Fremont Peak impending closure

In an effort to close California’s significant budget gap, Governor Arnold Schwarzenegger has significantly cut funding to the state park system. This is forcing the California State park system to propose closing several state parks, including Fremont Peak State Park, which is where the FPOA Challenger telescope lives.

This closure, if it stands, would be a significant blow to amateur astronomy and to astronomy education in the San Francisco Bay Area.

The Fremont Peak Observatory is maintained by over a hundred amateur astronomers who serve the entire region, providing educational opportunities including viewing opportunities, classroom visits, participation in scientific research projects, internships for community college students, lectures, and educational projects and activities. Local schools from elementary classrooms up through community colleges use the resources provided by FPOA.

In a letter to members FPOA president Doug Brown asks for help to:

identify decision-makers,
draft appeal letter templates for distribution to our members and customers, draft media releases,
or make effective contact with representatives and media


Water on the Moon

John Marmie is the Deputy Project Manager for the Lunar CRater Observation and Sensing Satellite (LCROSS) mission at NASA’s Ames Research Center. He created a song dedicated to the mission, entitled “Water on the Moon”.

If all goes well, we will be at the ‘Moonfest’ at NASA Ames Research Center tomorrow, and hopefully we’ll be able to catch John’s performance.

Constraints on Planet-X

As part of the smackdown of the great 2012 doomsday hoax Dr. Ian O’Neill over at has written an article asking the seminal question: Where is Planet X?  Where is Nemesis?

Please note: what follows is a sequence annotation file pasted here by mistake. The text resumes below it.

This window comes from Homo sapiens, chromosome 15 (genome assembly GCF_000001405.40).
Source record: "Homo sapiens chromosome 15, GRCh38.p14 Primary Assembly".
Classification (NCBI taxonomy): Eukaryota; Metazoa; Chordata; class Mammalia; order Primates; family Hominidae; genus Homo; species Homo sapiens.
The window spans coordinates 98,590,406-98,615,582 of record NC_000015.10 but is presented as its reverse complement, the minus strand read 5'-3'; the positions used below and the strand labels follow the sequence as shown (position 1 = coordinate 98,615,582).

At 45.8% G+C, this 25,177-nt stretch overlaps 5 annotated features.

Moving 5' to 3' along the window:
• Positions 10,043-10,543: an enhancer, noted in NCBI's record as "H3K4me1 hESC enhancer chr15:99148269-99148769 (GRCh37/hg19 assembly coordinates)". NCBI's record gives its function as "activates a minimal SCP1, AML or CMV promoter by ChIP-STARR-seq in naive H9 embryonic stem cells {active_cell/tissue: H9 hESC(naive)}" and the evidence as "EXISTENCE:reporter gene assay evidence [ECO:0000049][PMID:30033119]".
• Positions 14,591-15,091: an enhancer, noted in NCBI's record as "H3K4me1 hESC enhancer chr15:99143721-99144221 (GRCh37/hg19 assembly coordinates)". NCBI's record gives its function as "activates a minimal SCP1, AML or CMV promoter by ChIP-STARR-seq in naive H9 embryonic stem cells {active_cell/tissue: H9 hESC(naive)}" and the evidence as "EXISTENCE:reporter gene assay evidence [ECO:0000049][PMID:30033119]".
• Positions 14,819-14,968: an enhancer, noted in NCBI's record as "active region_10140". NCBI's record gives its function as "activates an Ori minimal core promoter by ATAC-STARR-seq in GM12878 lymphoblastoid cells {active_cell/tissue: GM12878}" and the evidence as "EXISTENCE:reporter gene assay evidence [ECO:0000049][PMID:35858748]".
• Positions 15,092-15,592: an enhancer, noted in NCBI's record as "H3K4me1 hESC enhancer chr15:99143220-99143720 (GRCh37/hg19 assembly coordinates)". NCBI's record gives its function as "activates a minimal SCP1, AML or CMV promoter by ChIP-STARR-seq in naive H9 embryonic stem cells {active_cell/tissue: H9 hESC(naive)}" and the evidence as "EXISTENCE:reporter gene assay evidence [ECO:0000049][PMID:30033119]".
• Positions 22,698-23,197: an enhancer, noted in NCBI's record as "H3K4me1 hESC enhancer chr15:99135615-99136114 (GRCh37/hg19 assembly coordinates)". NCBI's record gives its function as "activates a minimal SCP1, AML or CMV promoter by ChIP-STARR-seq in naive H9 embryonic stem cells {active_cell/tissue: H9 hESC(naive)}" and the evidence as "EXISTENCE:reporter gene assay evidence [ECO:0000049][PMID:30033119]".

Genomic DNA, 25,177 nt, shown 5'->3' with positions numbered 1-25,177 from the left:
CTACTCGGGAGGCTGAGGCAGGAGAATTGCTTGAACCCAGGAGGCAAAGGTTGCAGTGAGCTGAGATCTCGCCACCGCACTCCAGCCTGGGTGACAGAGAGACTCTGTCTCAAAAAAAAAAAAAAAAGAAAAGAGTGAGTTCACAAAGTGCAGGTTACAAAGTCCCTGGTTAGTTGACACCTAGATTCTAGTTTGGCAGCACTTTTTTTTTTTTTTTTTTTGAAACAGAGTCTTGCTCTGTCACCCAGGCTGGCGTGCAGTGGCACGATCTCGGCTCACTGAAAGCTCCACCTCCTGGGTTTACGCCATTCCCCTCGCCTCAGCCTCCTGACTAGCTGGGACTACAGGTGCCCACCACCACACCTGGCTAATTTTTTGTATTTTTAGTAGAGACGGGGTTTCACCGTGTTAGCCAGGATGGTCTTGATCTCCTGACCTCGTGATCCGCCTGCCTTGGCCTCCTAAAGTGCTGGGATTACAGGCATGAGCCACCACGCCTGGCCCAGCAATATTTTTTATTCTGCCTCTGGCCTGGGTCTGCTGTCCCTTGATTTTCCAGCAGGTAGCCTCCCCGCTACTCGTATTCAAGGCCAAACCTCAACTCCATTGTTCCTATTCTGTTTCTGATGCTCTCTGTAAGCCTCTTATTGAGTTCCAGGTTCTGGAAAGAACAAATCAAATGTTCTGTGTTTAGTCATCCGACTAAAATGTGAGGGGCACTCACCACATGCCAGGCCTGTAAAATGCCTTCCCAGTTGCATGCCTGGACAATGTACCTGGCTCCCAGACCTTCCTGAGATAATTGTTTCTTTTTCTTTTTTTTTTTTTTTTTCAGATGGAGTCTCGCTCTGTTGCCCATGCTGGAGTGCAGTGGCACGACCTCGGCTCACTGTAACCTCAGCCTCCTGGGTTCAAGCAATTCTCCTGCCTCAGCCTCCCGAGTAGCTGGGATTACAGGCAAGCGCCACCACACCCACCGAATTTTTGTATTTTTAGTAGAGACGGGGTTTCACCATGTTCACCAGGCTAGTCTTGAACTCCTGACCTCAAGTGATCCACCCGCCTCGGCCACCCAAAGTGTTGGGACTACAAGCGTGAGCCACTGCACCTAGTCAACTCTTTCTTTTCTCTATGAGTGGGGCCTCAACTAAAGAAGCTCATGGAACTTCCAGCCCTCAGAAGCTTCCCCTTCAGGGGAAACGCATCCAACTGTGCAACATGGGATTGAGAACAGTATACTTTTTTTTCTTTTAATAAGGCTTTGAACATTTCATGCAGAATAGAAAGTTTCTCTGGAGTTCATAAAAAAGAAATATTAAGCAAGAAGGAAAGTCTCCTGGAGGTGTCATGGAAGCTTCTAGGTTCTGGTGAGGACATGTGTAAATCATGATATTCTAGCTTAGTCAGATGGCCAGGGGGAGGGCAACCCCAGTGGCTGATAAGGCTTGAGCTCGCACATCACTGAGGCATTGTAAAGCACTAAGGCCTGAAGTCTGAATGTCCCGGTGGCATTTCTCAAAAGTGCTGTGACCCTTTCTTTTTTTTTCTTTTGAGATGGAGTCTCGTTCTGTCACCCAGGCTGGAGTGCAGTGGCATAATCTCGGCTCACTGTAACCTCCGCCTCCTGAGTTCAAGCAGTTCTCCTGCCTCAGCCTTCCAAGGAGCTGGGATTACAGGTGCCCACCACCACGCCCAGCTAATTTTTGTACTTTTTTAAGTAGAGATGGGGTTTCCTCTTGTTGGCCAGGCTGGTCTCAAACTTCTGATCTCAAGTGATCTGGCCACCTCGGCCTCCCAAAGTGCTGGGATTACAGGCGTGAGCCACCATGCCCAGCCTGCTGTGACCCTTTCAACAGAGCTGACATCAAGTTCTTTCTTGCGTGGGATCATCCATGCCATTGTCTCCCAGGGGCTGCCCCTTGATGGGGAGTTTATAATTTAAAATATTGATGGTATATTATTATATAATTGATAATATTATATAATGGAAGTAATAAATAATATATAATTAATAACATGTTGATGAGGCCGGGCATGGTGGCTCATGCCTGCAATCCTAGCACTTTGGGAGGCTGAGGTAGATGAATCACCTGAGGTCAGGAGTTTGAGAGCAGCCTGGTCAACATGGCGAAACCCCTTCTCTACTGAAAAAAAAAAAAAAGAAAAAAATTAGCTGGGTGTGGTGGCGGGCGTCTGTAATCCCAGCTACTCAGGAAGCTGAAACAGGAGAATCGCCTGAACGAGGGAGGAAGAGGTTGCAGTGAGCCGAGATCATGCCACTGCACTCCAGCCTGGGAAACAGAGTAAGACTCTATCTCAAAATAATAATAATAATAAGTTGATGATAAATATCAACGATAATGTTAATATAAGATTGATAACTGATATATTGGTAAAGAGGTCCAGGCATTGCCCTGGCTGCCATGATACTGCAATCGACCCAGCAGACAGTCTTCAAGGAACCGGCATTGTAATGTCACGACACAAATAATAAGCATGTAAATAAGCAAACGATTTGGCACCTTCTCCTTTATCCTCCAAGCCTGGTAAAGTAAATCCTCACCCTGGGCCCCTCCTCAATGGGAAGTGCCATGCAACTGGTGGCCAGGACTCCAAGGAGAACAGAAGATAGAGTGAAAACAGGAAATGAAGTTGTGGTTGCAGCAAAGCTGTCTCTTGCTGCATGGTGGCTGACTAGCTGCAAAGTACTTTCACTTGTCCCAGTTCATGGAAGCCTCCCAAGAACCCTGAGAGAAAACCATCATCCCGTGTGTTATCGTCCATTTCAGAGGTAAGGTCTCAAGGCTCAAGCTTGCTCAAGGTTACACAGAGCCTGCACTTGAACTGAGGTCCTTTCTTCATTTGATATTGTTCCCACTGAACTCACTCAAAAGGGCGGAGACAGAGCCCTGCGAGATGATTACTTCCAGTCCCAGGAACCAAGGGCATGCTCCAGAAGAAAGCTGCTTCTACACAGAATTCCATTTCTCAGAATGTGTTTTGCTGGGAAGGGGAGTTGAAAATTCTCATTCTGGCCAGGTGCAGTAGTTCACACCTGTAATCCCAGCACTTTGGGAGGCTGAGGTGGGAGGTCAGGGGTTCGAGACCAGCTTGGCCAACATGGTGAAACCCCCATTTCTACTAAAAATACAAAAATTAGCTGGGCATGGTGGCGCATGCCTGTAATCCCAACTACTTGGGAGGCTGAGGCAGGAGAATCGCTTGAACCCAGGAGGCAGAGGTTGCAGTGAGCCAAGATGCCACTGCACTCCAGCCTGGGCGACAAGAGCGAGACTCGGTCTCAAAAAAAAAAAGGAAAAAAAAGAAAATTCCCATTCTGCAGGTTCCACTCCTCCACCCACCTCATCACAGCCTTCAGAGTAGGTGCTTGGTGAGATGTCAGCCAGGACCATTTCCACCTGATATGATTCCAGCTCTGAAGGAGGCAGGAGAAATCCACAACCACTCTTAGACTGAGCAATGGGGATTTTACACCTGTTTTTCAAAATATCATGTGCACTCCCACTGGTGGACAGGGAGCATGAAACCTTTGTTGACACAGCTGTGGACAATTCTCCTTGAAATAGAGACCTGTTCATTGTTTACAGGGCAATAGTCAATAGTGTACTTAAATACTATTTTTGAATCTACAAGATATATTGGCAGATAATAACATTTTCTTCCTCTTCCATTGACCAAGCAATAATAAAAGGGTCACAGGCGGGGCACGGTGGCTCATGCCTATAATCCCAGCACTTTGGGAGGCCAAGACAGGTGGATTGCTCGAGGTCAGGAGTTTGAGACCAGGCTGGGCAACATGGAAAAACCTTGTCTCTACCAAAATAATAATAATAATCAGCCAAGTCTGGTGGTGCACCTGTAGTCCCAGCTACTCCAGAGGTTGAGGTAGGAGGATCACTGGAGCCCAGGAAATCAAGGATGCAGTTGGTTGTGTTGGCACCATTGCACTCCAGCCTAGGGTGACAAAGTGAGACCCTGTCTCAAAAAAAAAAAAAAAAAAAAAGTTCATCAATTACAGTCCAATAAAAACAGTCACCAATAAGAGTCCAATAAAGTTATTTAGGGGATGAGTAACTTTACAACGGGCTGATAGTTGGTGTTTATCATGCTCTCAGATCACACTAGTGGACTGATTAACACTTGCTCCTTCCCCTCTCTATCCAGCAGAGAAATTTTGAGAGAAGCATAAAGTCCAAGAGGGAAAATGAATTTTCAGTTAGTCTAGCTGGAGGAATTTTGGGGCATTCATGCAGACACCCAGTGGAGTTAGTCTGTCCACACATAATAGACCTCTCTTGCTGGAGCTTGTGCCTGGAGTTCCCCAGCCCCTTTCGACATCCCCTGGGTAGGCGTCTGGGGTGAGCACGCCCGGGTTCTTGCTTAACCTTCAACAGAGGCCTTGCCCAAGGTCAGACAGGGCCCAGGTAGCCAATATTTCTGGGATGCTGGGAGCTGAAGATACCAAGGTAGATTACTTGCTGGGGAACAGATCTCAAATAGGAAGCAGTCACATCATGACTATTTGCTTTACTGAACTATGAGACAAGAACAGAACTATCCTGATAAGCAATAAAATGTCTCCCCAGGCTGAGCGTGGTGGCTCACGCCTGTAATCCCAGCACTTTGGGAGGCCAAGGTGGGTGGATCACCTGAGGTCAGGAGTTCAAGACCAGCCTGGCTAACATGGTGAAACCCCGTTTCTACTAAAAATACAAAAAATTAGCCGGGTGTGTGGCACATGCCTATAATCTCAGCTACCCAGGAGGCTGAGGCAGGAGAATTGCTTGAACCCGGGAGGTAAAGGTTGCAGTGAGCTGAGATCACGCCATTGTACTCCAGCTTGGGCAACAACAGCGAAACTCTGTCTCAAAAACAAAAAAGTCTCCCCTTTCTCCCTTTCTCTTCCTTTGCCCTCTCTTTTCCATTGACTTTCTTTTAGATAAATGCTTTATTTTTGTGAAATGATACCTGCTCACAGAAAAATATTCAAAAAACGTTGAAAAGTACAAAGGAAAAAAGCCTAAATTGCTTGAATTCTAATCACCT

In it, he references a fascinating article by Lorenzo Iorio from the National Institute of Nuclear Physics in Pisa, Italy who does the math in a paper titled Constraints on Planet X and Nemesis from Solar System’s inner dynamics, Lorenzo Iorio, 2009. arXiv:0904.1562v1 [gr-qc] and sets the minimum distances to objects of various masses based on the orbital dynamics of the inner solar system.   If these objects were closer then they would be causing detectable perturbations in the motions of the inner planets.

Iorio’s conclusions: A planet with the mass of Mars would be no closer than 62 AU.   A planet with the mass of Earth would be no closer than 430 AU.  A planet with the mass of Jupiter would be no closer than 886 AU.  An object with the mass of a brown dwarf (75-80 Jupiters) would be no closer than 3,736 to 3,817 AU (about 0.6 light years).   A red dwarf (0.075-0.5 solar masses) would be at least 3,793 to 7,139 AU  (or 0.6 to 0.11 light years).

This is yet another nail in the coffin of the 2012 hoaxers’ claims.  By this point the mass of iron nails exceeds the mass of the coffin by about 10:1.

UPDATE: Ian O’Neil has corrected some of the distances ( and I have reflected those corrections here).  Also, Ian cites another a paper by David Jewitt, at the Institute for Astronomy, University of Hawaii, which indicates that anything as big as Jupiter would be detectible out to 2140 AU.


In the aftermath of the Iridium 33 / Cosmos 2251 collision, we now find out that the debris may stay in orbit for thousands of years, poses a serious risk to other satellites and the ISS, and has the potential to set of a chain-reaction of collisions.   I wonder if it isn’t time to make some international policy changes about how we use space.

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